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Mason's Mailbag: The upside of the QBs, and a look at fifth-year options
April 23, 2017 11:34 PM | Andrew Mason
You can tweet questions to me with the hashtag #AskMase or use the submission form to your right (if you're viewing on a standard browser) or at the bottom of the page if you're on the mobile site.

If people consider Trevor Siemian average last year on an offense with issues in pass protection, the running game, at tight end/slot receiver and while playing injured most of the season (and it was also his first year as a starter), shouldn't those same people be asking how good can he be if he had those things and more experience?

It seems to me that's a big reason why Trevor is competing for the starting job again because the Broncos don't believe they've seen his ceiling yet and believe he still has room to grow.

-- Kayla Smith

Thank you. I've tried to make this point when asked about the quarterback competition on myriad radio appearances. With just about every young player who starts at least half of the games in a season at any position, there is discussion of where he can go, and how much he can improve with more experience and practice time. Unless injury intervenes, most players in that situation do improve as they continue adjusting to the speed and demands of the NFL. With improvement around him, there is no tangible reason that Siemian cannot improve.

There is a reason why Head Coach Vance Joseph continues to make the point that the team is in good shape because of its two young quarterbacks. He knows the odds are favorable for both to improve, and he understand that we haven't seen all -- or maybe even a fraction -- of what Siemian and Paxton Lynch can be.

When money talks, wouldn't a player make more if he is drafted in the second round vs the first if he is very good in the long run? With the fifth-year option on a first-rounder by a club, a second-rounder can hit free agency after four years and go for the big money.

-- Randy Jones

Not necessarily.

Let's take a look at the 2012 NFL Draft, since even fifth-year-option players from that draft have hit the market.

Eleven first-rounders from that year played the 2016 season under fifth-year options. (This does not include players who had their options picked up, but signed contract extensions in 2015 and 2016 before the options kicked in.) Between their 2016 fifth-year-option money and the guaranteed money they accumulated in deals signed in recent months, these players averaged $29,432,909 in guaranteed money, per Spotrac.com.

Now, you compare that with the 21 second-round picks from 2012 who eventually earned second (and, in some cases, third) contracts with guaranteed money. The average guarantee to these players is barely half of those first-rounders: $15,537,088 (again, per Spotrac.com).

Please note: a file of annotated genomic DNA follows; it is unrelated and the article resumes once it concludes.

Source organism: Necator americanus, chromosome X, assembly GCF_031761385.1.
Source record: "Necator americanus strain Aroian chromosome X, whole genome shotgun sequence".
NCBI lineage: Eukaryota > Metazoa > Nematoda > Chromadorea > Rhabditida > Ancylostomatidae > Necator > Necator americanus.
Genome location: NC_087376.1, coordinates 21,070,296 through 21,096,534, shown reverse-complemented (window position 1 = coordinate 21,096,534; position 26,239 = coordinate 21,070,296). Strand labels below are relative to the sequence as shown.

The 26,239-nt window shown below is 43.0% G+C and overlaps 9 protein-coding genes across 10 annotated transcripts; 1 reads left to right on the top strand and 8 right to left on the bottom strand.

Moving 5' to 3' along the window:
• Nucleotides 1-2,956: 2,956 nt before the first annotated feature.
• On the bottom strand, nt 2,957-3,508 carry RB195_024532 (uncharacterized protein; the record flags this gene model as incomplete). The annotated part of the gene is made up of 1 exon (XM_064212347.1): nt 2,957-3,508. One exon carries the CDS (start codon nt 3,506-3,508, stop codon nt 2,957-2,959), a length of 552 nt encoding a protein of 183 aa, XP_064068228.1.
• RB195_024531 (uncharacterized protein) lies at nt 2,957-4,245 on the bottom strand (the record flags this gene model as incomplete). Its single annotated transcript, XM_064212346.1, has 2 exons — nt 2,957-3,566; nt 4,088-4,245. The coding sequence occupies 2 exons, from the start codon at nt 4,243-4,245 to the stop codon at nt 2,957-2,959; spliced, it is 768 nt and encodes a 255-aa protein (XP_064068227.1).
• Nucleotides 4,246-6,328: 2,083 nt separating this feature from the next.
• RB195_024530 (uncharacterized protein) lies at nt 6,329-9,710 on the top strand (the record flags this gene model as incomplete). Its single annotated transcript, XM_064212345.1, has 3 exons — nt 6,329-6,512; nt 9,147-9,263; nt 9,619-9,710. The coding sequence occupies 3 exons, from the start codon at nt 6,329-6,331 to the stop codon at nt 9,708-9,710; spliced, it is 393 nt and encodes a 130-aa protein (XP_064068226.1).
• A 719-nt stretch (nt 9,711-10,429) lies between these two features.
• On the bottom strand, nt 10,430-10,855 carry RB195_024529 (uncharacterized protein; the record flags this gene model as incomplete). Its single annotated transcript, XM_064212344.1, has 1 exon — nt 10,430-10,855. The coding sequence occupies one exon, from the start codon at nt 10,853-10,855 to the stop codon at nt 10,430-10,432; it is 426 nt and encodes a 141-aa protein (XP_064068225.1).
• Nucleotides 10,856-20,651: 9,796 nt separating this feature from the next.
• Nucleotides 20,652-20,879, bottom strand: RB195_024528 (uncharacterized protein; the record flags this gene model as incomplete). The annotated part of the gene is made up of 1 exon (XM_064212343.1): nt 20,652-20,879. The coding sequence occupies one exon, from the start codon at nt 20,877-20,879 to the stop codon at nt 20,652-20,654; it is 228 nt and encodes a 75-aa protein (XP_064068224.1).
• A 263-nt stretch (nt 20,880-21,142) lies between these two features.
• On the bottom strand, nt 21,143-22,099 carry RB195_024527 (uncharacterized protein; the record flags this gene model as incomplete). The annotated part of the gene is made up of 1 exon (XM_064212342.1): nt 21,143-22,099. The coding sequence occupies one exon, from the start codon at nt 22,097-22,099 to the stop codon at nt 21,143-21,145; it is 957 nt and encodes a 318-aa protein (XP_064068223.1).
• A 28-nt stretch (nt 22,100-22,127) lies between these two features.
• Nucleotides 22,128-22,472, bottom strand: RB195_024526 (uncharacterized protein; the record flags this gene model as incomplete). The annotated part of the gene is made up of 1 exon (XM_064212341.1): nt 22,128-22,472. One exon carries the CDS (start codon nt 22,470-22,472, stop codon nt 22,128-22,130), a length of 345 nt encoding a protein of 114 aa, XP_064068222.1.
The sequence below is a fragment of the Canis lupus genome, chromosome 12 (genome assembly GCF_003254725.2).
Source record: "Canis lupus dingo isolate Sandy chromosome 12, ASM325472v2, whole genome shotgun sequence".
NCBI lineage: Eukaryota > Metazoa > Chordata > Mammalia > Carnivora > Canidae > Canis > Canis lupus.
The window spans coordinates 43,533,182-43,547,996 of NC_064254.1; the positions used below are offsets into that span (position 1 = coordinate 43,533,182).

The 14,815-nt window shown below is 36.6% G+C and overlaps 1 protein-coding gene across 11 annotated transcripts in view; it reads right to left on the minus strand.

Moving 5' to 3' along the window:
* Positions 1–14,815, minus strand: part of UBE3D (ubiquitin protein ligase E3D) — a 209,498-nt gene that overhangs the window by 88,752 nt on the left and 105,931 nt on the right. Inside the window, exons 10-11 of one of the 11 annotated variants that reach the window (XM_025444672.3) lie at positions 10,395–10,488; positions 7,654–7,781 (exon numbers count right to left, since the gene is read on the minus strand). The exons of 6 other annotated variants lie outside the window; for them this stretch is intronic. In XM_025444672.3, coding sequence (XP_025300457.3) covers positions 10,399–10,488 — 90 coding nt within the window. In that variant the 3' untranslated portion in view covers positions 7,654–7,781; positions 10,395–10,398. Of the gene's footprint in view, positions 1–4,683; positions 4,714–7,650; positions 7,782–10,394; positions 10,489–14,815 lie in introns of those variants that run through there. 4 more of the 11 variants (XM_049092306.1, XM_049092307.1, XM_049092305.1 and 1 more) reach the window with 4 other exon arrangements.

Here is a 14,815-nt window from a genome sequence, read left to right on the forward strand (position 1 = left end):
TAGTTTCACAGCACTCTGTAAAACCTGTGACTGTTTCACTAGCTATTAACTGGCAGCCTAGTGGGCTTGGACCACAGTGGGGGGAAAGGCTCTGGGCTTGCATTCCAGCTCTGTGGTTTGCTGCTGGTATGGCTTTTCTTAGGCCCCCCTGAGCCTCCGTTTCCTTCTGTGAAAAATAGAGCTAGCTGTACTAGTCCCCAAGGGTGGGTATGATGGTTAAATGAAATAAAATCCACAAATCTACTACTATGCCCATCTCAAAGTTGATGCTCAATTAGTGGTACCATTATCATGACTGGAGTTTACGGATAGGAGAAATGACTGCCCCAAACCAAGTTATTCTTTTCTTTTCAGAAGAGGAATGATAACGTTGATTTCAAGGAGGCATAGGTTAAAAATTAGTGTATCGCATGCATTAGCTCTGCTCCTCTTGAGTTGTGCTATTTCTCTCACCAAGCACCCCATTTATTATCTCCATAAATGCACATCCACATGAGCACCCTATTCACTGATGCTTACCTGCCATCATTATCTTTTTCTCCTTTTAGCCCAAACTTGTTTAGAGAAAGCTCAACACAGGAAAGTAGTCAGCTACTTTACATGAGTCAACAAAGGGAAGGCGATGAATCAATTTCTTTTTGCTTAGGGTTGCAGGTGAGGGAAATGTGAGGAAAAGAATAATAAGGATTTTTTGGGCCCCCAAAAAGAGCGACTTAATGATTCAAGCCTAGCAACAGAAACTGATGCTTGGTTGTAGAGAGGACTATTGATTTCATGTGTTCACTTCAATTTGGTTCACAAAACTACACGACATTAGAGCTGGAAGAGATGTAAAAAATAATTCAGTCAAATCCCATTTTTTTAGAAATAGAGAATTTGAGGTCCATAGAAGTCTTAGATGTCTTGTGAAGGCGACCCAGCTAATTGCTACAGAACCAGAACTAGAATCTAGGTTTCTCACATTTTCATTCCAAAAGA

All this doesn't even take into account the fact that if you're drafted in the first round, you've got a bigger contract with a bigger signing bonus. The first-round picks in 2012 earned an average of $6,448,143 from their signing bonuses; the second-rounders averaged $1,539,874.

And also remember this: Contract values for elite free agents rise annually with the salary cap. Let's take a look at two comparable guards from the 2012 draft to see how this worked.

KELECHI OSEMELE: A second-round pick of the Ravens in 2012, Osemele hit free agency last year and got $25.4 million in guarantees on a five-year deal with the Raiders.

KEVIN ZEITLER: A first-round pick of the Bengals in 2012, Zeitler played the 2016 season on a fifth-year option for $8.07 million. Then he signed a five-year deal with the Browns that included $31.5 million in guarantees -- $6.1 million more than Osemele received. When adding in the fifth-year option money, Zeitler comes out $14.17 million ahead of Osemele in post-2015 earnings -- all because he was a first-round pick.

Do you think the Broncos can get the O-line prospect from Troy in the second round? I love the idea of Christian McCaffrey or David Njoku in the first and him in the second.

-- Brian Spillane

Antonio Garcia from Troy should be available in the middle of the second round. If the Broncos don't look to the offensive line in Round 1, he would be a potential option.

How does playoff success affect draft position?

-- Peter Q., Wisconsin

It can change the entire complexion of the last 12 non-compensatory picks of each round.

Here's an example: In the 2012 NFL Draft, the 21st and 23rd picks in the first round would have belonged to the Denver Broncos and New York Giants, respectively, if they had lost their wild-card games. But the 8-8 Broncos stunned the Steelers in overtime, and the 9-7 Giants walloped the Falcons to begin a sprint to their fourth world title. The Broncos received the 25th pick after losing in the divisional round (they later traded the pick). The Giants ended up with the 32nd pick.

The final 12 picks in the first round are arranged as follows:

21-24: Wild-card losers, with the team with the worst regular-season record getting the 21st pick, second-worst at 22, and so on.
25-28: Divisional-round losers, again following the protocol of the team with the worst regular-season record going first.
29-30: Conference-championship game losers, again by record.
31: Super Bowl loser
32: Super Bowl winner

Submit a question for the next Mailbag!

The analysis, opinion and speculation in this story represents that of the author, gathered through research and reporting, and does not necessarily reflect the opinion of the Denver Broncos organization.






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